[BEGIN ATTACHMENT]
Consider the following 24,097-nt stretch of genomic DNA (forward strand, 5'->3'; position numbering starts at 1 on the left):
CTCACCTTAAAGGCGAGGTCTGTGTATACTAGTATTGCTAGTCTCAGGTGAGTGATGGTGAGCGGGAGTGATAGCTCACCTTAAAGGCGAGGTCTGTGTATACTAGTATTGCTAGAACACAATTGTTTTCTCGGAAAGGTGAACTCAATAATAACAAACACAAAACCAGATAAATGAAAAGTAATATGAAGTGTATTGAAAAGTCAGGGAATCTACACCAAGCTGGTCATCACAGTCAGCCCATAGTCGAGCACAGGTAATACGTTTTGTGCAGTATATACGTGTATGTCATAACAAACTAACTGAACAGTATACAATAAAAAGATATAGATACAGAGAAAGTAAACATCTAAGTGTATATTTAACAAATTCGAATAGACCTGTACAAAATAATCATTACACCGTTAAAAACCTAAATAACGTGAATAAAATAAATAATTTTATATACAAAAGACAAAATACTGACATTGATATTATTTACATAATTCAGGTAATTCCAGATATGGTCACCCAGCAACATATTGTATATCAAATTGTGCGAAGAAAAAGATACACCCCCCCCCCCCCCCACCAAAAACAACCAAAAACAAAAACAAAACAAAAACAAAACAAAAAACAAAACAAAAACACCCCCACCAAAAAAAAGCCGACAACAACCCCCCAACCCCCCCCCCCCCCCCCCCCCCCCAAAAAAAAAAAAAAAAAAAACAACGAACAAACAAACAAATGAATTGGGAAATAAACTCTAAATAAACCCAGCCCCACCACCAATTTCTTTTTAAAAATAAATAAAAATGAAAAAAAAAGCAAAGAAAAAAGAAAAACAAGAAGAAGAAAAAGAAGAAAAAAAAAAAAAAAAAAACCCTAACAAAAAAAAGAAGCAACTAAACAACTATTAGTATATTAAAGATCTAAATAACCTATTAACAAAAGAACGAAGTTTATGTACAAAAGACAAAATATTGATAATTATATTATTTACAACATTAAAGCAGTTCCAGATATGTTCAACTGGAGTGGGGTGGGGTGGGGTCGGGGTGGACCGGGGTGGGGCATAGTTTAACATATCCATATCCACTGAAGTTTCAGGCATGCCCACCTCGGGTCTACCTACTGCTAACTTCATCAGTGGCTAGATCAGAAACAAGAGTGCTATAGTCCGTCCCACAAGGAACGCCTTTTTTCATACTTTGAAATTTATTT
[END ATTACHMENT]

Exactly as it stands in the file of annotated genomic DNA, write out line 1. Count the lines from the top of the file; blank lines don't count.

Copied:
Consider the following 24,097-nt stretch of genomic DNA (forward strand, 5'->3'; position numbering starts at 1 on the left):